Is Political Islam the answer? Reconstruction in the Middle East
“There is the issue of compatibility of Islam and democracy”, but in the recent past, the people of the Middle East have “spoken loudly about rejecting strongmen and have pushed out dictators.”
But what does the political future of the Middle East hold? And what kind of system of governance could mend the broken pieces of a region shattered by conflict, disenfranchisement and sectarianism?
Professor Sultan Barakat (Director, Center for Conflict and Humanitarian Studies, Doha Institute) cautions that while autocratic regimes have passed their zenith, monarchies did not go through the same trajectory.
Yet Professor Barakat sees the biggest opportunity for a peaceful political future of the Middle East in a prolonged exploration of Political Islam and democracy. Previous attempts of Islamic democratic governments in Algeria, Egypt and Jordan largely failed “because they were not given the opportunity to continue a term,” Barakat argues. But with at least one full term in office and fundamental changes in the way Islamic ideology approaches statecraft, he sees great potential for Political Islam to advance political reconstruction in the Middle East.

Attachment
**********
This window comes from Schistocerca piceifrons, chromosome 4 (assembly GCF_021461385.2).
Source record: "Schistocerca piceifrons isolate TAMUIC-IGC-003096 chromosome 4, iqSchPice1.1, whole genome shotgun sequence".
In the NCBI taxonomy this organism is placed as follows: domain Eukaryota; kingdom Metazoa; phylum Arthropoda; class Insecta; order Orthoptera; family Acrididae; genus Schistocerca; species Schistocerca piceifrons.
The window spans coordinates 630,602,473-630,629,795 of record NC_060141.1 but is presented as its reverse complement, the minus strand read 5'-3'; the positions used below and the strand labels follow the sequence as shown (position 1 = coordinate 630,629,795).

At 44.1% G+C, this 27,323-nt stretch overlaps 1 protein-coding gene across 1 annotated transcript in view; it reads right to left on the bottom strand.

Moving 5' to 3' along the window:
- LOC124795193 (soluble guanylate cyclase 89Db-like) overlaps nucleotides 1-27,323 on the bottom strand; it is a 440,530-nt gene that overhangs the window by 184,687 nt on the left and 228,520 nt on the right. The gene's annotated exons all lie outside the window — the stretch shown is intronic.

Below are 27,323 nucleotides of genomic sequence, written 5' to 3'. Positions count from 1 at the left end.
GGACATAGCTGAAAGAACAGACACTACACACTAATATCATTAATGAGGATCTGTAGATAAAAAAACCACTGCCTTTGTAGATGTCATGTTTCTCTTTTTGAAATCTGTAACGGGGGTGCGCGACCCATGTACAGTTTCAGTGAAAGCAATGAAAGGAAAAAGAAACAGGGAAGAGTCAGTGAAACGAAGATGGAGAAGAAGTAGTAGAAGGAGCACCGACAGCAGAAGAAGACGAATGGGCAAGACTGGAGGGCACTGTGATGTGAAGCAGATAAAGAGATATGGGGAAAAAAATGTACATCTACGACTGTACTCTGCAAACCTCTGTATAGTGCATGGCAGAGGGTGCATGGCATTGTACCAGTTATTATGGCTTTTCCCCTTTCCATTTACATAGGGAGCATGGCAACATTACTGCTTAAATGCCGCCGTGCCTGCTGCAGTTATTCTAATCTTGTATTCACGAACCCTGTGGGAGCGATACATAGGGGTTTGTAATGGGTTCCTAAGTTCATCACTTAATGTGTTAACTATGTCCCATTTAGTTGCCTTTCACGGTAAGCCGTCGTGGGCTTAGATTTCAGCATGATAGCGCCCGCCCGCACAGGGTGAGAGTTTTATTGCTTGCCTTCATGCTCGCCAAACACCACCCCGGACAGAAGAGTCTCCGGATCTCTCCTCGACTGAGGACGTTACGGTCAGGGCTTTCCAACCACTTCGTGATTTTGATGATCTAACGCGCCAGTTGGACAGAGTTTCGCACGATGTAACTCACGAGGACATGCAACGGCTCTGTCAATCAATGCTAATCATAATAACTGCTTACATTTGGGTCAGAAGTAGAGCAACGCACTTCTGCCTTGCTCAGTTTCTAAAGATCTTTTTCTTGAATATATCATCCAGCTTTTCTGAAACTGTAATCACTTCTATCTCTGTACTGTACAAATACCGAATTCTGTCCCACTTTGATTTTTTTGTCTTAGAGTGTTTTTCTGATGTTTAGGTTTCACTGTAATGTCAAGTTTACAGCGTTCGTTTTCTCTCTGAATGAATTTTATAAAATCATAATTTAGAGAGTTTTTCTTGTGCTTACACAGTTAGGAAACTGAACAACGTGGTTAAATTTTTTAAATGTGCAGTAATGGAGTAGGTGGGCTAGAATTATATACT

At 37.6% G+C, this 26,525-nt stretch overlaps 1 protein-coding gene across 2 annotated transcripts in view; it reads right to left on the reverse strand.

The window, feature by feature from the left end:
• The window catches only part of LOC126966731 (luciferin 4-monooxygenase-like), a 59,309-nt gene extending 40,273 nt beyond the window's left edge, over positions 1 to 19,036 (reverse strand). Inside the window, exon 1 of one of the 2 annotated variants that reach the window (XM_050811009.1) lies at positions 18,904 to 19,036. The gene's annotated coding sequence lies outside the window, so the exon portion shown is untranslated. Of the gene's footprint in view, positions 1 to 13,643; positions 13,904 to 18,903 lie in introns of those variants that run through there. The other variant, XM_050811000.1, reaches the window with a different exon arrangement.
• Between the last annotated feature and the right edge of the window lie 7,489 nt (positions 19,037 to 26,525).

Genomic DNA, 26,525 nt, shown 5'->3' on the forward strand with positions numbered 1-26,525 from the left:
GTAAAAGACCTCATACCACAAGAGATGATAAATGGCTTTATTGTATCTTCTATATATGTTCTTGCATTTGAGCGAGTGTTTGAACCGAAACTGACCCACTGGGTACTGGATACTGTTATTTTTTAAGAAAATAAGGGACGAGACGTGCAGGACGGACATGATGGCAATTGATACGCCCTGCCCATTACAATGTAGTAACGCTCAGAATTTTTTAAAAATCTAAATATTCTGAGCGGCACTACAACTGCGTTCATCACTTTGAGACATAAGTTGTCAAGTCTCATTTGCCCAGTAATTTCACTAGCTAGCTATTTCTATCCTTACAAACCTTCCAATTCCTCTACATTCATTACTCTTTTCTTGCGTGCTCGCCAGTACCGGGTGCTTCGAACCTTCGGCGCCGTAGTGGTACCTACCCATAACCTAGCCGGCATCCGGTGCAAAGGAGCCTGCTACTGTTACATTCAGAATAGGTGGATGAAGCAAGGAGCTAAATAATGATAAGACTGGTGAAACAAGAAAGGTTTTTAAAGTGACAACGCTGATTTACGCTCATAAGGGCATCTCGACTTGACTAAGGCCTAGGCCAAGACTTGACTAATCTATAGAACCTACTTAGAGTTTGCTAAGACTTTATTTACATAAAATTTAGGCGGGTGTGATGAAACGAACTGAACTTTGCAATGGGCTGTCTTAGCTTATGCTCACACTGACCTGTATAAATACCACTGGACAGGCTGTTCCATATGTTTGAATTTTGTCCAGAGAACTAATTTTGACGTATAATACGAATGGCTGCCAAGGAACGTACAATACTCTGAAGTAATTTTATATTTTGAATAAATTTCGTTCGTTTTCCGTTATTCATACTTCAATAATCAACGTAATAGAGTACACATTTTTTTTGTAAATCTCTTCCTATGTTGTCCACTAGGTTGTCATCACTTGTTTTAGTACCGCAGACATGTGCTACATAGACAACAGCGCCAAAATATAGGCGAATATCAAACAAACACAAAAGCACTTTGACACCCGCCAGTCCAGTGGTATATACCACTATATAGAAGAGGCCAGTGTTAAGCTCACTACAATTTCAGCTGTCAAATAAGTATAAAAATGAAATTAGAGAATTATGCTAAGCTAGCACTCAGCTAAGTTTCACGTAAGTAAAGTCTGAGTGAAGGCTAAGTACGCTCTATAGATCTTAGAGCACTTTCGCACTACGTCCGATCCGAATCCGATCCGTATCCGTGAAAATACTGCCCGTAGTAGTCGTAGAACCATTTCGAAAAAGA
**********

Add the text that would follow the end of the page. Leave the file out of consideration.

Sultan Barakat is the Director of the Center for Conflict and Humanitarian Studies at the Doha Institute for Graduate Studies and Professor at the University of York.
The interview was recorded in Amsterdam on June 22nd, 2016.